From its earliest days, Rome assimilated different cultures and religions, well beyond those of Greek traditions. There was a particularly strong Etruscan influence, not that the Romans ever wanted to admit it. The most important and best-known god who was inherited from the Etruscans and has no Greek equivalent was Janus, the god of transitions, including beginnings, gates and doorways, and possibly the start of the year.
The traditional story is that Janus gave his name to January, the first month of the modern year. There are at least two problems with this: January wasn’t the original start of the year for the Romans, who like many cultures used to begin the New Year in Spring instead. By the time that more modern names were given to the months, though, it started with Ianuarius, which was supposedly named after Janus. The other problem is that it’s even disputed whether Ianuarius is derived from Janus, or Juno, who in some ancient almanacs was awarded the month instead.
That’s all a great shame, as the association between the start of the year fits so well with Janus, who is classically depicted as a duality, with two faces on a single head, one looking backward (to the old year), and the other forward (to the new): Ianus Bifrons in Latin.
So he appears in Anton Raphael Mengs’ wonderful fresco in the Vatican’s Camera dei Papiri, The Triumph of History over Time (1772). You’ll no doubt recognise Father Time with his long grey beard and scythe in the foreground, behind whom History is busy keeping records. She looks up to the fresh new face of Janus, as the old one looks away to the right.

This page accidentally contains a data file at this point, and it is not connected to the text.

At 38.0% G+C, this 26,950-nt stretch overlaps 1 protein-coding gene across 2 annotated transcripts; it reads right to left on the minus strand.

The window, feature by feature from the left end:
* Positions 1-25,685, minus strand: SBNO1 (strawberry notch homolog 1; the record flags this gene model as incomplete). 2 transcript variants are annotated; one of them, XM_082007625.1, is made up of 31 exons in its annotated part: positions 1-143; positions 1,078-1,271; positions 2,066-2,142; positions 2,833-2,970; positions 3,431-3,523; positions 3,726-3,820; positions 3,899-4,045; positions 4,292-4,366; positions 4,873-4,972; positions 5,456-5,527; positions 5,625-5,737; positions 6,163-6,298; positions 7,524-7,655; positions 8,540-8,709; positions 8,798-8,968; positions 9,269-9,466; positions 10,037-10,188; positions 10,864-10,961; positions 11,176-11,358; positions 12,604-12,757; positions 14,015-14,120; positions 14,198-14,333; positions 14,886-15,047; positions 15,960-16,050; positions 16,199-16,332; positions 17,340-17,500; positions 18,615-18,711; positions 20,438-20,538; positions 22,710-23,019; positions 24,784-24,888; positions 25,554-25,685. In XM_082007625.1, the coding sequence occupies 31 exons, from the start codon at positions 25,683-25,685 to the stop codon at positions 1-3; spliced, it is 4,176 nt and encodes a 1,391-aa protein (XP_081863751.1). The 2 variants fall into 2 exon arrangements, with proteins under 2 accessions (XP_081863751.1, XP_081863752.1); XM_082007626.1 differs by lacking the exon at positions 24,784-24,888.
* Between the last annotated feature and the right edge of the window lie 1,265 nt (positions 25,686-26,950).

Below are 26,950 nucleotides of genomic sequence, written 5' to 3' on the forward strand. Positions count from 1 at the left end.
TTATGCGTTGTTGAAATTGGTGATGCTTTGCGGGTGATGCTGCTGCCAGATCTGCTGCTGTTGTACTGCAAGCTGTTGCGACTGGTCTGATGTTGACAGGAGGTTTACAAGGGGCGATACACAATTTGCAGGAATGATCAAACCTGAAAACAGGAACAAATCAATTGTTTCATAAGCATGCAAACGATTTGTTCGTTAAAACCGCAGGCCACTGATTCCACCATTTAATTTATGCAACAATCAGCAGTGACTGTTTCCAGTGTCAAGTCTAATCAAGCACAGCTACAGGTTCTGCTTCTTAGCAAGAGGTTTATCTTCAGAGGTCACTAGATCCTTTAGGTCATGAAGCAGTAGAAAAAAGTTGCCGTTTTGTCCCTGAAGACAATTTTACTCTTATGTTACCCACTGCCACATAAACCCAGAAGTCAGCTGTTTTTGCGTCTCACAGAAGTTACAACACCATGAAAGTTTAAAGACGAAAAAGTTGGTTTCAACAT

For all his importance in the ancient city of Rome, Janus has hardly been painted in more modern times. This is because he doesn’t appear in the major references to myths, such as Ovid’s Metamorphoses, which were the sources used by artists from the Renaissance onwards.
He does, though, appear as the occasional statue. In Nicolas Poussin’s brilliant Dance to the Music of Time (c 1634-6), opposite the dancing figure of Pleasure is a small herm of Janus, whose two faces look to the past and the future.
Janus’ association with gates, and the start and end of war, gave rise to an interesting tradition in classical Rome: the gates at each end of an open enclosure associated with the god were kept open in times of war, and closed when the city and empire was at peace. Opening the gates was therefore a mark of starting a war. This is used in two of Peter Paul Rubens’ paintings from late in his career.
In Rubens’ Temple of Janus from 1634, those gates, here imagined to be those of a temple, are being opened to let a warrior through to battle. Above that doorway is a statue of Janus with his two faces.
A few years later, as Europe was nearing the end of the Thirty Years’ War, Rubens was commissioned by Ferdinand de’ Medici to paint The Consequences of War (1637-38). Ares, god of war, is advancing forcefully having just rushed from the temple of Janus, moving from left to right, with his sword bloodied and held low, just as he had painted in that earlier study.
There seem to be few other paintings which refer to Janus in any other way, which seems a great shame.
Wikipedia has an extensive article which goes into detail about the god.